I read an interesting article today about the ongoing struggle to find CPA students in Minnesota. The accounting profession, it seems, has been given a run for its money by sexier, better paying computer science occupations. The problem is so bad that the Minnesota Society of CPAs is now urging the Minnesota state legislature to approve “alternate pathways” to CPA licensure in Minny.
Some time ago, the state legislature there decided it would be a good idea to increase the educational requirements for CPAs. Today, a CPA student who wants to take the state’s licensing exam must present with 150 university credits and one year of work experience. While it may seem like a good idea, the number of first-time exam-takers dropped by about 20% after the state larded on the additional 30 credits. From a cost perspective, that could add $20,000 or more to a person’s total cost of attendance.
It also instantly created a shortage of newly minted CPAs. That shortage meant that those who did pay to earn the additional year of university credit suddenly commanded a much higher salary. The only employers who could afford to the new, higher-cost CPAs were the big accounting firms. And that’s just what they did, leaving smaller firms to hunt for new employees.
The increased salaries among new CPAs was a welcome event, as starting salaries had been stagnant for decades. So, it should come as no surprise that the number one and number two challenges facing accounting firms in Minnesota in 2023 are the search for talent and rising salaries.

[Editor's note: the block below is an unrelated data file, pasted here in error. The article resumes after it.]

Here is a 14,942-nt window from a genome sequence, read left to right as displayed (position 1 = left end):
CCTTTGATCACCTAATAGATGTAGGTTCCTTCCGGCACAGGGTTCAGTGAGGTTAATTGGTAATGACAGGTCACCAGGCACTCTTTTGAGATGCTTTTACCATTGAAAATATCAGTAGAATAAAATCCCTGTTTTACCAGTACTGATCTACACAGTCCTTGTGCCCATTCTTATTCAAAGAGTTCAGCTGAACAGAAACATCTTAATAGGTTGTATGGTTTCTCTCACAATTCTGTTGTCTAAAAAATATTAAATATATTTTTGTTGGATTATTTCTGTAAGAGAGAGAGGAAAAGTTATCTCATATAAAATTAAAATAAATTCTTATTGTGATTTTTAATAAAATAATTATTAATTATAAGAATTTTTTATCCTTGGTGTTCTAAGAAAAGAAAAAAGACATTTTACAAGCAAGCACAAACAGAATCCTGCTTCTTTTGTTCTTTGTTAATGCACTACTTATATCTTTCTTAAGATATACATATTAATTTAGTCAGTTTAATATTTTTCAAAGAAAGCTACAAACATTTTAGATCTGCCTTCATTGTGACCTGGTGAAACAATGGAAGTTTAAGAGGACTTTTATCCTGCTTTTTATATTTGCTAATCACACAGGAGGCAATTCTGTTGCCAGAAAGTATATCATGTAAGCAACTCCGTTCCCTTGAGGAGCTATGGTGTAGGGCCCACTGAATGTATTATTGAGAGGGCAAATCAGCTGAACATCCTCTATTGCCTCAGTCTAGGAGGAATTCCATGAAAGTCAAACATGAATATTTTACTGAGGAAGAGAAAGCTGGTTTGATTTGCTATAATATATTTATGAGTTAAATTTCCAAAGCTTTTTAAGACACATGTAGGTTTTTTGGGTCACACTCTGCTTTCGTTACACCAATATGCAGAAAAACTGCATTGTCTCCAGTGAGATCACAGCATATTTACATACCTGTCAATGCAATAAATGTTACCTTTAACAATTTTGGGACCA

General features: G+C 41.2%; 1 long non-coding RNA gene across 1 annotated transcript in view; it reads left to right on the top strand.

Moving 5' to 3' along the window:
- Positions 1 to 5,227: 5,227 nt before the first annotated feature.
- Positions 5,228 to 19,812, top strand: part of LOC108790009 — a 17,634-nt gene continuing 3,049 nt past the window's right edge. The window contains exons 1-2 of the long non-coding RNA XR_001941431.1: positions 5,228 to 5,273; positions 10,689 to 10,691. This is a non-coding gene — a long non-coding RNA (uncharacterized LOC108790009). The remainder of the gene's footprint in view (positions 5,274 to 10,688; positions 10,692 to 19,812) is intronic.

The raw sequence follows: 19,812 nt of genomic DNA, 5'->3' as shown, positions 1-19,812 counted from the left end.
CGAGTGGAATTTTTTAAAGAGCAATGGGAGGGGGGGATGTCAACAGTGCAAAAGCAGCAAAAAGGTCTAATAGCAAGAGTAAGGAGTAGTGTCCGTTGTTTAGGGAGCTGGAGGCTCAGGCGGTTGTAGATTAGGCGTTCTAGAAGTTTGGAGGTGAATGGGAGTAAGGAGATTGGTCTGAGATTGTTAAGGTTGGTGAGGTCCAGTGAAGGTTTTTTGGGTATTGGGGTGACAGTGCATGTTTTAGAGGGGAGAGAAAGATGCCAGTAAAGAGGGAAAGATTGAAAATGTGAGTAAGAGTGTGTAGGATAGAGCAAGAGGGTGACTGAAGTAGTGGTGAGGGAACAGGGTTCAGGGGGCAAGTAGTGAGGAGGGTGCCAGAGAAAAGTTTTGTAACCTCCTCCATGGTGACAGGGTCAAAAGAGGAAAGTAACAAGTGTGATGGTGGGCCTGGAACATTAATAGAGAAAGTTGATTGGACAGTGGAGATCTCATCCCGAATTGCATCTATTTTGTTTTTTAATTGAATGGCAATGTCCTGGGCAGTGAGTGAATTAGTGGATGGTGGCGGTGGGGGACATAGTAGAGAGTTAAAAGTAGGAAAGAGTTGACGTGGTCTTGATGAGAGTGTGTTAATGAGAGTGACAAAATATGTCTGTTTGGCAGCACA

Shortage of CPA Students is tip of the iceberg
A certain faction among CPAs believes that the pain that smaller accounting firms are currently feeling is the result of holding salaries constant (low) for decades. Had the profession done a better job of managing salaries for new CPAs, they would not be feeling the profit-threatening jolt that has come with competing for new talent.
That was the part that was interesting to me. Holding salaries artificially low over a long period of time is a recipe for trouble down the road. When the dam does break – and it will in poorly compensated professions – it will make finding and paying employees that much harder.
CPAs aside, that very scenario is playing out among low-wage employers around the country. Those who don’t (or can’t) pay the prevailing wage for labor either go without or shut their doors. Chronic labor shortages lead to consolidation, technological advances, offshoring, obsolescence, and other events that tend not to attract students.
The point is that training people for professions that deliberately aim to keep wages low or stagnant turns out to be a great way to vastly remodel (or perhaps even eliminate) those professions. Community colleges happen to excel at that, possibly because they spend so much time catering to the short-term needs of employers without considering the long-term needs of either the student or the industry.
It’s also short-sighted for those community colleges that pursue training for low-wage occupations at the expense of new program development. When the low-wage programs are gone, the community college cupboard is left bare.
It’s time to let low-wage employers and low-wage occupations fend for themselves.
Photo Credit: …LIZ… , via Flickr